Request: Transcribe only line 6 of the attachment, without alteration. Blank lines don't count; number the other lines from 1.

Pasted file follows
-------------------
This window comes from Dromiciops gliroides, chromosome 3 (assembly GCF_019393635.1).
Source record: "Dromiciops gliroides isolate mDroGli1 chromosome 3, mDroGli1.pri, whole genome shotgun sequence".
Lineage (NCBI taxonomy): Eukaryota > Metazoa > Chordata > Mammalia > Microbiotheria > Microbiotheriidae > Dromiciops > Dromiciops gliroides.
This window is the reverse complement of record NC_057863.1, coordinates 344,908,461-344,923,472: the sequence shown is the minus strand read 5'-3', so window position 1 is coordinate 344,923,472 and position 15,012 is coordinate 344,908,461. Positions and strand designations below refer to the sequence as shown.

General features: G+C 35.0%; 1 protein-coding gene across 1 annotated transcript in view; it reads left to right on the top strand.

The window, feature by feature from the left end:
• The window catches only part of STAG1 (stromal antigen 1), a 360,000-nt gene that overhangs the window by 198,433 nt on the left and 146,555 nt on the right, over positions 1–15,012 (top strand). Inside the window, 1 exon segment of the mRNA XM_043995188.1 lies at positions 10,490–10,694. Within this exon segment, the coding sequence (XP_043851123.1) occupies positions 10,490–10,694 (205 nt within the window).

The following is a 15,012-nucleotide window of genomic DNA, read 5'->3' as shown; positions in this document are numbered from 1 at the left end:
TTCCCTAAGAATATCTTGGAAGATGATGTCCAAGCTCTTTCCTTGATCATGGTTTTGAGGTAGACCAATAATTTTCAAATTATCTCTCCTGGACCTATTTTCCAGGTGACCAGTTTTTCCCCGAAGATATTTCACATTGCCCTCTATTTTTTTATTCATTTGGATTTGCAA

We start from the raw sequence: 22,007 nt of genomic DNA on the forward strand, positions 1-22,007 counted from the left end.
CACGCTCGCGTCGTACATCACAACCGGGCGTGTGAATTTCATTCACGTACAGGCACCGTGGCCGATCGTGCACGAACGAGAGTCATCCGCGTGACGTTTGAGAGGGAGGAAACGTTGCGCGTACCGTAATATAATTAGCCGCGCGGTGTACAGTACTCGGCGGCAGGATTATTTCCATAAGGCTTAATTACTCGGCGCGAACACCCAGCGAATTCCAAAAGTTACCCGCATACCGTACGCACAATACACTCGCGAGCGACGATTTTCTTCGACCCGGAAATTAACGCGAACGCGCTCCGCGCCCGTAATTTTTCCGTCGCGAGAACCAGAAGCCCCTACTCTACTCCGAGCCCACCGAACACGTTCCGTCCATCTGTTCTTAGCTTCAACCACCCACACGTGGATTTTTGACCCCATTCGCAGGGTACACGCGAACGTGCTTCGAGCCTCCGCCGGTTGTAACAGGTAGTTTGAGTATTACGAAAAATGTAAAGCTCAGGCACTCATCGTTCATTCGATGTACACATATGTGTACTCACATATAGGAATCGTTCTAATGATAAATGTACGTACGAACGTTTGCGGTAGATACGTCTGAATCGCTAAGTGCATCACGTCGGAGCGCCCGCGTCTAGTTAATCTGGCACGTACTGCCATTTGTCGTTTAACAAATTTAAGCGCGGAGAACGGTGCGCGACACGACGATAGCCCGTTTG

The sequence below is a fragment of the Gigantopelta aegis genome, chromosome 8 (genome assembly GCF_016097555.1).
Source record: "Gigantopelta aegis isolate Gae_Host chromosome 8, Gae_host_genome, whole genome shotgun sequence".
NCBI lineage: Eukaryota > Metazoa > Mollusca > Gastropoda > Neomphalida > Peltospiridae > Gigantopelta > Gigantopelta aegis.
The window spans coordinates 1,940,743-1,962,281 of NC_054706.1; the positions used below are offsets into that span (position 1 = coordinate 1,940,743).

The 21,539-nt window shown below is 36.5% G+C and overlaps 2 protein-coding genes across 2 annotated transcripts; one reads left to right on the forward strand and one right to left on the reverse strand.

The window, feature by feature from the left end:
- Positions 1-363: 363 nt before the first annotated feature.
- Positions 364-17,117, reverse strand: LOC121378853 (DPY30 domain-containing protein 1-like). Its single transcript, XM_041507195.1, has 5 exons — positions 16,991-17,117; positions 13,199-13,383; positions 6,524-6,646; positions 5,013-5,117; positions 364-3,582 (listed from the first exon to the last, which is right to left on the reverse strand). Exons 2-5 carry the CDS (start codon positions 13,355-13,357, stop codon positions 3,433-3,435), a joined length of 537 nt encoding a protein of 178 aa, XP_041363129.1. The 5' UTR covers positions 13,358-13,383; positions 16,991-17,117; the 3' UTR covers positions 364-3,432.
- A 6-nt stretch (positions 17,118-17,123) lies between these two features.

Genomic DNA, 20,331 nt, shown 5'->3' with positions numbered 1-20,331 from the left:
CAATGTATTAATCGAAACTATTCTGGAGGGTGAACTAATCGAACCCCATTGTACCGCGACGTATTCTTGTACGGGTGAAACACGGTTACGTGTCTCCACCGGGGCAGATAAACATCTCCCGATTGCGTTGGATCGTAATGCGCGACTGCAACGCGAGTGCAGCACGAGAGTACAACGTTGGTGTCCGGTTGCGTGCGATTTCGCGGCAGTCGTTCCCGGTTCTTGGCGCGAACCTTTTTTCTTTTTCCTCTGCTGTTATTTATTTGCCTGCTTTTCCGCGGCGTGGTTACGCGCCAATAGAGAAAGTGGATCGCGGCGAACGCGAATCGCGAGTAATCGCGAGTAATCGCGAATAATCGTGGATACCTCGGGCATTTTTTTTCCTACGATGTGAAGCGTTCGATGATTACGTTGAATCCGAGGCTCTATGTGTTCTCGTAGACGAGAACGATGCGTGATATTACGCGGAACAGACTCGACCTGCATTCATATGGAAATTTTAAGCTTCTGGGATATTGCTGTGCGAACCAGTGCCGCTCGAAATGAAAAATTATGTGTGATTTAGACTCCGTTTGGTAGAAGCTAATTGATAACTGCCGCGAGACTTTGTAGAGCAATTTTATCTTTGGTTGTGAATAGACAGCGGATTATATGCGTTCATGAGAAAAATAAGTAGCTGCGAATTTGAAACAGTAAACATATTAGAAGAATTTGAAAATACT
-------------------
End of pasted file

The window, feature by feature from the left end: